The education plan envisioned and implemented by Maria Montessori was based on her observation of children in diverse cultures and the required response to their needs. This led her to the conclusion that children have basic behavioral tendencies of exploration, imagination, order, repetition, manipulation, precision and communication.
Students who learn math by rote method often do not have a real understanding or ability to put their skills to use in everyday life. Montessori students use hands-on learning materials that make abstract concepts clear and concrete. Using math materials in the early years lays the foundation for later cognitive development and prepares students for the gradual transition to abstract thinking - transforming ideas into actions using concrete materials.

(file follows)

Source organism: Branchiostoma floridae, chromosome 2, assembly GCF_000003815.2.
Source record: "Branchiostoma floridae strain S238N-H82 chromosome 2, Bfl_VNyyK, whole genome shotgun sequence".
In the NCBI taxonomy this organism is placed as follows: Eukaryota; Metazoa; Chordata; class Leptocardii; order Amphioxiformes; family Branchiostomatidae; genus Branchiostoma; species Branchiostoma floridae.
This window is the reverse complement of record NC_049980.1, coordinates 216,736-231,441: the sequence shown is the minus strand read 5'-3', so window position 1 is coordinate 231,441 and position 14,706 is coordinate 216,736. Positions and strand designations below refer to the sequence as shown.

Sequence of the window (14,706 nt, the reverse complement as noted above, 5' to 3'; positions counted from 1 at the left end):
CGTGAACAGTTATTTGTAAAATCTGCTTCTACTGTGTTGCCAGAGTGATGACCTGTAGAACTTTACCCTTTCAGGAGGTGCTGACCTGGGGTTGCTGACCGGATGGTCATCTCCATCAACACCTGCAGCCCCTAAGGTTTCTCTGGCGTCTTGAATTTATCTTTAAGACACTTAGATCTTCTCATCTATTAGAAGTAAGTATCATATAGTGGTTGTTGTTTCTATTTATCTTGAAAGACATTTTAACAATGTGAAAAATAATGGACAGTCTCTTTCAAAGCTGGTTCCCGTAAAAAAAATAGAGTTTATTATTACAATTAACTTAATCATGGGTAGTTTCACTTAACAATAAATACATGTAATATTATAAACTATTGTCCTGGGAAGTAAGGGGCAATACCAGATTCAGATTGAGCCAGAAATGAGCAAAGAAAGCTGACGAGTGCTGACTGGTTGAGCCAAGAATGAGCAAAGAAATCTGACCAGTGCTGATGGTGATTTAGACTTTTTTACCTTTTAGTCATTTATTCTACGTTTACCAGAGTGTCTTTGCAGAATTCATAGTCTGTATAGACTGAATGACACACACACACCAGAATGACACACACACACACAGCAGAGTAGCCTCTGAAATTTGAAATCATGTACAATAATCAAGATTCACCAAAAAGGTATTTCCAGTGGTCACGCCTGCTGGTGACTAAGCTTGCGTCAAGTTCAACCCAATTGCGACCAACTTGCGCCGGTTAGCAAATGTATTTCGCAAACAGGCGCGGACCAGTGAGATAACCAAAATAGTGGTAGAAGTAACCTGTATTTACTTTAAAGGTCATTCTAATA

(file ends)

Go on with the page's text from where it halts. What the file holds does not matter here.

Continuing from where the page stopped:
Mathematics are introduced by concept, not solely by pattern and are carefully engineered to introduce both the concept of quantity and the related symbols, beginning with numbers 0 through 9. The child is introduced to concepts with visual and tactile material that corresponds to each new idea. The simplicity and the tactile nature of the materials allows the child to not only calculate, but to achieve a deep understanding of number concepts and function. A strong understanding of mathematics provides children with a concrete foundation to find alternative solutions to problems. They are not dependent on following patterns, but rather learn the reasons for a function and learn to use logic to apply it in various situations. Due to the concrete nature of the materials, the child is able to work with the basic concepts of fractions, geometry and algebra.